The Cool School (2008)
for genuine art lover's with too much time on their hands only
You REALLY, REALLY have to be an art lover to like this documentary. I mean, I thought after the glacial pacing that maybe I would learn something new about art and I did. But not enough to slog through after the first 10 - 15 minutes. I just couldn't take it anymore. Yes, I agree these guys/gals made their artistic bones on the west coast and need to be recognized but they deserved a better presentation as a whole. Even the celebrity cameos felt limp. I was more interested in the brand of cigars they were smoking than in the subject they were discussing. I flipped back to view what I had recorded from the History Channel to finish my night.
Sex and the City (1998)
Carrie Bradshaw and the Gurls
Don't ask me how, but when the book came out years ago, I ended up reading it and I can tell you, this show is nothing like the novel. The Carrie character of the book is sad and tragic in a way as the years go by and her friends have settled down and she's alone. This Carrie in the show is far more appealing, I gotta tell you.
The male producer who made the show knew how to package and sell this concept. It's a brilliant turn of the book into show. It can be the basis while not be the final delivery. But I wonder, had the show been female driven behind the scenes from the beginning, what kind of show would it have been? Yes, a terrific director I like, Susan Seidelman did the initial episode and some others, but when it comes to t.v. shows, it's really a writer/producer driven medium.
I guess when you've watched thousands of movies over a course of a lifetime and attended film school to hone that craft, I guess I tend to be hyper critical about a show or a film, a bit more than the casual viewer. But to be honest, I had to get over myself to kick back with my MANLY Miller canned beer and enjoy the "girl" talk, so to speak.
I liked the way the women already knew each other. None of this, "Hey, this is Miranda, Charlotte, Samantha, blah, blah, blah." I did predict the meet cute on the street with Mr. Big but that's okay. This is show is about emotion, form not function. But you can tell the show was evolving from the git go. How? The first two episodes, there is a jazzy soundtrack background, dark recesses and shadows, to Carrie's narration of life and love in the big, bad city. It's as she is that lone, weary, cynical detective who has seen the worse of mankind on display as he hunts the unknown killer through false leads and switchbacks. They moved on from that scenario and made it more lighter, airy in the third episode. Even the sets opened up, not so claustrophobic. You'll also notice the camera really doesn't move that much. This is necessary to a female oriented show.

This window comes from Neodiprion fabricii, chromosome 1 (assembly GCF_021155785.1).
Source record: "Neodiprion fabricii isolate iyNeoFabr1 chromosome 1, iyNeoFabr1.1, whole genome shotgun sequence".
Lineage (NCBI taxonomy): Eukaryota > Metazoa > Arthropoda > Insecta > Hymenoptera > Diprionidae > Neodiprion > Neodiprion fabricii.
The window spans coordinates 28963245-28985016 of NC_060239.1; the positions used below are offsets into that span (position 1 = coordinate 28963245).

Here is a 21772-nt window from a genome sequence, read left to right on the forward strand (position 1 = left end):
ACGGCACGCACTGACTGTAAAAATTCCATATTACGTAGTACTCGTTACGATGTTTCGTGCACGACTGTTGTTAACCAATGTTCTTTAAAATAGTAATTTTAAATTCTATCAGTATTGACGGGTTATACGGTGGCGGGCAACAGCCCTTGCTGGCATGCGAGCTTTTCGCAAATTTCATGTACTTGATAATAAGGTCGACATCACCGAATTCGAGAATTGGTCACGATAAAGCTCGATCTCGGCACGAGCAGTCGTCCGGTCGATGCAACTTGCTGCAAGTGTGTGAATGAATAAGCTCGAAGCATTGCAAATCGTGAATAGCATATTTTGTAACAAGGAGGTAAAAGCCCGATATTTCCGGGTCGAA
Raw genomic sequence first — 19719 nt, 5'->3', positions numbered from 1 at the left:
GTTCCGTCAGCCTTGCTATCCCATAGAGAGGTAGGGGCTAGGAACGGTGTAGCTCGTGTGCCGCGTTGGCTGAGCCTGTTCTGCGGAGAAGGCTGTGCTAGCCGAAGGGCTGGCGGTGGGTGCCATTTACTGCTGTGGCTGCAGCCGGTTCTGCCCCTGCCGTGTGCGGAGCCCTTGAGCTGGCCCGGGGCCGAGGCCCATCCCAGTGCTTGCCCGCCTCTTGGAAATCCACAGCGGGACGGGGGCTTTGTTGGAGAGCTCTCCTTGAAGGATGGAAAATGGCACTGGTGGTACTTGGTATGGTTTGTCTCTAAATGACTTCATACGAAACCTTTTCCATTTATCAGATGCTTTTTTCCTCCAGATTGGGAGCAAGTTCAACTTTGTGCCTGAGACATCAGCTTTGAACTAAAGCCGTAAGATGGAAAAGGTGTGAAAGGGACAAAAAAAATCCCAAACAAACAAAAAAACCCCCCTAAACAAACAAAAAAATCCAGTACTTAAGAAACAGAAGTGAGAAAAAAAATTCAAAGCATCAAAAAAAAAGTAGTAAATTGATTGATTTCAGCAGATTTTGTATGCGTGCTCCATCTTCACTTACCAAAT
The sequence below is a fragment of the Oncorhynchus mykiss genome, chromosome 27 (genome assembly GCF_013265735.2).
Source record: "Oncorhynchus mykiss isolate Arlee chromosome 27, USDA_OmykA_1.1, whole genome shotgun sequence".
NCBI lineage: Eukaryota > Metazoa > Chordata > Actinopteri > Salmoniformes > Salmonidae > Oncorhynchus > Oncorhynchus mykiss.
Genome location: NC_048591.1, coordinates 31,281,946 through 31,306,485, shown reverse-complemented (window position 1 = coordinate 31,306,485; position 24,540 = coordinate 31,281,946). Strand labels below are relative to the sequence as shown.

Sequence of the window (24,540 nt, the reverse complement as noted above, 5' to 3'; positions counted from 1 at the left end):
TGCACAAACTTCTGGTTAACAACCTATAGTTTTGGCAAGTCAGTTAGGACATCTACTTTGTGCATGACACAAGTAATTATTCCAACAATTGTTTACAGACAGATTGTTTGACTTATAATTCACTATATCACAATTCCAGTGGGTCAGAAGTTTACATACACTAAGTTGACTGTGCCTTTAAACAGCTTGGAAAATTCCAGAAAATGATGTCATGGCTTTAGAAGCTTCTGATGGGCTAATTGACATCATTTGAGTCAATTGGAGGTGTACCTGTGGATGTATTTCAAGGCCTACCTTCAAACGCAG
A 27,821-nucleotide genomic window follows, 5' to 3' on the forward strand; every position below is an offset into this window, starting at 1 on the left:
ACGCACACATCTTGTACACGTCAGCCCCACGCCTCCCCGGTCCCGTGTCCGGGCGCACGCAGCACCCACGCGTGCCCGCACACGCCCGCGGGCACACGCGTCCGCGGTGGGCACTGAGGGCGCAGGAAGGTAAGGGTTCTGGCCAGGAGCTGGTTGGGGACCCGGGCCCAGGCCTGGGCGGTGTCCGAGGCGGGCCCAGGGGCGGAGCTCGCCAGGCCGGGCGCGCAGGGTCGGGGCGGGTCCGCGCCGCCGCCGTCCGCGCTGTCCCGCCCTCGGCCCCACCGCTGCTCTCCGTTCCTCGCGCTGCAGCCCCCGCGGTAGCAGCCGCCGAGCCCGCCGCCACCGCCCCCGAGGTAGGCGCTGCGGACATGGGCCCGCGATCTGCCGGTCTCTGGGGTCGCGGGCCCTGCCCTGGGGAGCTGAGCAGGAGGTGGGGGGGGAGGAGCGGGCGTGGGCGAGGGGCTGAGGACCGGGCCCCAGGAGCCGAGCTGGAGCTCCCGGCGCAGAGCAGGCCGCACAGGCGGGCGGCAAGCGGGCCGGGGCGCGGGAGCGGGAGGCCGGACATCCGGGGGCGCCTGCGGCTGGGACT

Also in these initial two episodes, Carrie is almost constantly narrating to the camera, breaking that fourth wall to the audience that I wrote about yesterday about Woody Allen's pioneering work. I am old enough to remember when SJP came out in her first t.v. show Square Pegs; I can almost swear she did the same thing in that show.
But by the sixth episode, Carrie is only speaking to the camera several times since the second episode, which is a good thing, as it takes you out of the show for being so self-conscious. The voice-over narration is a better device to move the story along. But I will give them an approving nod for trying this gimmick, as I've never known it to be done in a woman's show before.